But the underlying story is that of Zach and Rosa. Its the classic ‘will they wont they’ as they go on not dates, fall out, get confused messages but eventually fall in love. But its nicely done. All the other story lines make for an interesting read and the background of sunny Malta add to the charm.

I enjoyed the thoughts of relaxing a sunlounger or swimming in the sea, even though it will be awhile until I get to do that. So you want a break from home working this is a perfect light read.

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Writing with Marian Keyes

Phil: We’re missing literary events. The chance to spend time in a room listening to someone talking about the writing process with the added bonus of being able to ask questions.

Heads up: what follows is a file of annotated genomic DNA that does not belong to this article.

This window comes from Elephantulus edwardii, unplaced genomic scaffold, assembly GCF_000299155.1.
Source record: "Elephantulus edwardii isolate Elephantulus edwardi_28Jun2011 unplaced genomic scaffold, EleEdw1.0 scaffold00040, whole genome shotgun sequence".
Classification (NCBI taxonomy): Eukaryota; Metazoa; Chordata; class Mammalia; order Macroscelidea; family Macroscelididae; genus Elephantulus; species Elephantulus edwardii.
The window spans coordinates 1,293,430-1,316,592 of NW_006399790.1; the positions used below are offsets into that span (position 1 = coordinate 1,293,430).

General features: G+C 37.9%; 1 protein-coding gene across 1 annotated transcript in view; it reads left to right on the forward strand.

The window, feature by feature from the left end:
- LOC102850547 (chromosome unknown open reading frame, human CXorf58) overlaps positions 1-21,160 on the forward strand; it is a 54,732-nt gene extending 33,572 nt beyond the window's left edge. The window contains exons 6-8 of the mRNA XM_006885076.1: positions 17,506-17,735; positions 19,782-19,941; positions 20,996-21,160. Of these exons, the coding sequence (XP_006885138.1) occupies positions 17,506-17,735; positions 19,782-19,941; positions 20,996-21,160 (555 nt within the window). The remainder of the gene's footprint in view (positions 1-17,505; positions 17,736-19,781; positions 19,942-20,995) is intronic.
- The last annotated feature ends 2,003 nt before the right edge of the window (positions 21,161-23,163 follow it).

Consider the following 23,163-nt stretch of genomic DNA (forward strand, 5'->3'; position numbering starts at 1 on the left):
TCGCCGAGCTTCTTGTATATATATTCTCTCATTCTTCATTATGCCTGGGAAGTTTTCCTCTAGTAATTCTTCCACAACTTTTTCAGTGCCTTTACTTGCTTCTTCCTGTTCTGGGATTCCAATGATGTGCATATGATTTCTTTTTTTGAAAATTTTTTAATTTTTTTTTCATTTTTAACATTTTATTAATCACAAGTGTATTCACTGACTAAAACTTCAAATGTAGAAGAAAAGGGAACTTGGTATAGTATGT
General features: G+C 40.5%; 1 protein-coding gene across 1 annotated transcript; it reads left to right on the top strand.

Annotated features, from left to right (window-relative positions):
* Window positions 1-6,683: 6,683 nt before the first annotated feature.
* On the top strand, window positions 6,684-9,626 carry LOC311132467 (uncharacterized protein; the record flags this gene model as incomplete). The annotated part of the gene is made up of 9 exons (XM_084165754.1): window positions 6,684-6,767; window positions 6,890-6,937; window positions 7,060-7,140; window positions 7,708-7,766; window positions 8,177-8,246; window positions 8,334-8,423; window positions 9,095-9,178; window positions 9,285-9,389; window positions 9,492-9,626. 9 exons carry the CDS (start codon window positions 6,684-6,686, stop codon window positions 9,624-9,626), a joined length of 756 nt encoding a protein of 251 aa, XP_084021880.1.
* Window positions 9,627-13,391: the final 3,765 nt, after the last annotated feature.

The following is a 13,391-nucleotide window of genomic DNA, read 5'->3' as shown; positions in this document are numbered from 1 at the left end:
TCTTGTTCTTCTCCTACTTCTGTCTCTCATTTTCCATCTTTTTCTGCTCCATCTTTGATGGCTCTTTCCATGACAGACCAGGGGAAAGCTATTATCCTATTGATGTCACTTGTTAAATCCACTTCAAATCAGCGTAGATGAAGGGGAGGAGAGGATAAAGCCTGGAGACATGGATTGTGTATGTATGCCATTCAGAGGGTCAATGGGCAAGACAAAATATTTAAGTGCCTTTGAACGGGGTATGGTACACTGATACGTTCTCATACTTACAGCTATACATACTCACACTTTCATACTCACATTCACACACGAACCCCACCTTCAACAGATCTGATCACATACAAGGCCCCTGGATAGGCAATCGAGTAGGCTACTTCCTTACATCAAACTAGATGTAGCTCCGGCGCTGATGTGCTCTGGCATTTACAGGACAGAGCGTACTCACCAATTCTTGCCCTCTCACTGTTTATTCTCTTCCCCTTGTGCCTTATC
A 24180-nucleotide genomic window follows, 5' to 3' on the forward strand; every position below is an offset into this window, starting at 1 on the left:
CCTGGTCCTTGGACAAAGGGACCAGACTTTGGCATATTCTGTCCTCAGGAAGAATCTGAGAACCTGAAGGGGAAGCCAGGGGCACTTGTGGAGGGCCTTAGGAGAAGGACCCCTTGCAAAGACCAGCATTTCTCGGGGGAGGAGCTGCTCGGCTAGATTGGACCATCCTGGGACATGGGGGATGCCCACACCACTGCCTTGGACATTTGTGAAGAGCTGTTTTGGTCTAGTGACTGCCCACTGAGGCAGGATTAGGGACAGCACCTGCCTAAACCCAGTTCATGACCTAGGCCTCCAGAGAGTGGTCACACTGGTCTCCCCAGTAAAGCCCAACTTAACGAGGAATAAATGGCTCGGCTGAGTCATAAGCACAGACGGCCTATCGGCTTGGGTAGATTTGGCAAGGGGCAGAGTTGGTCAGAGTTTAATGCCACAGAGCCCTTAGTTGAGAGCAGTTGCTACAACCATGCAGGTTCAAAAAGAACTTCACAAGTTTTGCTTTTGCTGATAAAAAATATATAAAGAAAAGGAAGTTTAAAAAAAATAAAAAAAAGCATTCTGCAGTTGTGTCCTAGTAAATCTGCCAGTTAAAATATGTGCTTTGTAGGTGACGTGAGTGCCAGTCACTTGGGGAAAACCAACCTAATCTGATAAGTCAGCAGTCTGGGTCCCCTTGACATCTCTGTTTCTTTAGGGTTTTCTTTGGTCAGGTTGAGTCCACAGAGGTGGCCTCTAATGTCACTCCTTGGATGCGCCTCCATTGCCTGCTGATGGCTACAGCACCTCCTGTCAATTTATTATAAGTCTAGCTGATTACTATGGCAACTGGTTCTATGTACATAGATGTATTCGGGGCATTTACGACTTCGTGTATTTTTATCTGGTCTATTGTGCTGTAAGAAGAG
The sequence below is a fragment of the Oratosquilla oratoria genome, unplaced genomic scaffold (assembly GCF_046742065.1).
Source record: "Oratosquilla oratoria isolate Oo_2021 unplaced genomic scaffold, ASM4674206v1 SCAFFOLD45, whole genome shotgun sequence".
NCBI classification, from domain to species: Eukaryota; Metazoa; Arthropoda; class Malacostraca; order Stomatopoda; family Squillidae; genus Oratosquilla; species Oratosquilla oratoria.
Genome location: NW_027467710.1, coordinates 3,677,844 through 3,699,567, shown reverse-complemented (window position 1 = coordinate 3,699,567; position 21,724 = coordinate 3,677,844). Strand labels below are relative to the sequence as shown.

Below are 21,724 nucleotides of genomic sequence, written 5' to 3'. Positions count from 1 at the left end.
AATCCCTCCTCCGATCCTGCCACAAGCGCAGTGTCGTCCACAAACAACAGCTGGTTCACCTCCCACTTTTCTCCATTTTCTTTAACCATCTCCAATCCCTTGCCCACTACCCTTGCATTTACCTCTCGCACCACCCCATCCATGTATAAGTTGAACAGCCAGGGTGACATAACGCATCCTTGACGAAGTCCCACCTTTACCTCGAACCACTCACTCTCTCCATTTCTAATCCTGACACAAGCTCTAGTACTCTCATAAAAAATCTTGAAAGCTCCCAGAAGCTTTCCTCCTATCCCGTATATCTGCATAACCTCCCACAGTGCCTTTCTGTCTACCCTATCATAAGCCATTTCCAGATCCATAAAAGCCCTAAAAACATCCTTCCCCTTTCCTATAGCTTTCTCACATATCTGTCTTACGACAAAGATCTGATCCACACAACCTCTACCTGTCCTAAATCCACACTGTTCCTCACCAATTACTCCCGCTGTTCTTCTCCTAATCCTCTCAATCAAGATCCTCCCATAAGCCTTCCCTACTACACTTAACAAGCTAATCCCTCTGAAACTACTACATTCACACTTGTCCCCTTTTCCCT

Luckily, the web has come to our rescue in these locked down times. Candice spotted that Marion Keyes was running a series of talks on Instagram, and we tuned in for an hour to enjoy the chat.

This week, she talked about many topics including timelines – the importance of which she emphasised. While you don’t need to write one at the start of a book, you will need to create it at some point to keep the story going.

Exactly what appears on the timeline matters too. In one book, she included a lot about the Trump election. Her publisher asked for this to be removed as it would “date the book” quickly. Not a fan of the orange one, Marion happily complied. I’m not so sure about this. If a book is set in a particular period in time, surely you mention the news to fix it at this point?

Anyway, it’s all very relaxed, just someone sitting on a sofa chatting and answering some questions thrown in by the audience of 1598 people also tuning in.

If you’d like to catch up, the videos head over to her YouTube channel: